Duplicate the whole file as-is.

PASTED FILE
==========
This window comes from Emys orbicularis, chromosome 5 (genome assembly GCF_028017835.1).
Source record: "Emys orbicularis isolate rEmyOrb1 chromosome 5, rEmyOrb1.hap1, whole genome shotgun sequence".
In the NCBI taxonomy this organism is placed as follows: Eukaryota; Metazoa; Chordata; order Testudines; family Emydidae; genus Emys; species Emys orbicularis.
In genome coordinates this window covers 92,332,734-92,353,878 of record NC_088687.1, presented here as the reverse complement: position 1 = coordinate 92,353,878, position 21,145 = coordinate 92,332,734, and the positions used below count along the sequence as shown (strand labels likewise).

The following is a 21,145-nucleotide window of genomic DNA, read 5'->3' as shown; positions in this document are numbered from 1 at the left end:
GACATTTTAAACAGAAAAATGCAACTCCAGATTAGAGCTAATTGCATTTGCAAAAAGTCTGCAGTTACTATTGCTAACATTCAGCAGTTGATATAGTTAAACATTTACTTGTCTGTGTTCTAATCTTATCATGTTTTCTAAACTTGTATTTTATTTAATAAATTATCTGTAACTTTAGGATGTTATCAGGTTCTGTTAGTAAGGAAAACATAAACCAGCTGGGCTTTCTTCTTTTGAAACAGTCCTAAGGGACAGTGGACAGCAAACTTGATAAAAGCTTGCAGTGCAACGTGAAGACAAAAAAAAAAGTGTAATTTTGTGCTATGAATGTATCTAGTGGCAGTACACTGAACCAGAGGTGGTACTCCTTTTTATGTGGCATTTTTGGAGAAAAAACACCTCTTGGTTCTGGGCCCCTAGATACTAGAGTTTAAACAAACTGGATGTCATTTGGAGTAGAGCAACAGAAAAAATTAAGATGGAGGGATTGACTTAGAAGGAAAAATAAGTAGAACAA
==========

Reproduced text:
This window comes from Emys orbicularis, chromosome 5 (genome assembly GCF_028017835.1).
Source record: "Emys orbicularis isolate rEmyOrb1 chromosome 5, rEmyOrb1.hap1, whole genome shotgun sequence".
In the NCBI taxonomy this organism is placed as follows: Eukaryota; Metazoa; Chordata; order Testudines; family Emydidae; genus Emys; species Emys orbicularis.
In genome coordinates this window covers 92,332,734-92,353,878 of record NC_088687.1, presented here as the reverse complement: position 1 = coordinate 92,353,878, position 21,145 = coordinate 92,332,734, and the positions used below count along the sequence as shown (strand labels likewise).

The following is a 21,145-nucleotide window of genomic DNA, read 5'->3' as shown; positions in this document are numbered from 1 at the left end:
GACATTTTAAACAGAAAAATGCAACTCCAGATTAGAGCTAATTGCATTTGCAAAAAGTCTGCAGTTACTATTGCTAACATTCAGCAGTTGATATAGTTAAACATTTACTTGTCTGTGTTCTAATCTTATCATGTTTTCTAAACTTGTATTTTATTTAATAAATTATCTGTAACTTTAGGATGTTATCAGGTTCTGTTAGTAAGGAAAACATAAACCAGCTGGGCTTTCTTCTTTTGAAACAGTCCTAAGGGACAGTGGACAGCAAACTTGATAAAAGCTTGCAGTGCAACGTGAAGACAAAAAAAAAAGTGTAATTTTGTGCTATGAATGTATCTAGTGGCAGTACACTGAACCAGAGGTGGTACTCCTTTTTATGTGGCATTTTTGGAGAAAAAACACCTCTTGGTTCTGGGCCCCTAGATACTAGAGTTTAAACAAACTGGATGTCATTTGGAGTAGAGCAACAGAAAAAATTAAGATGGAGGGATTGACTTAGAAGGAAAAATAAGTAGAACAA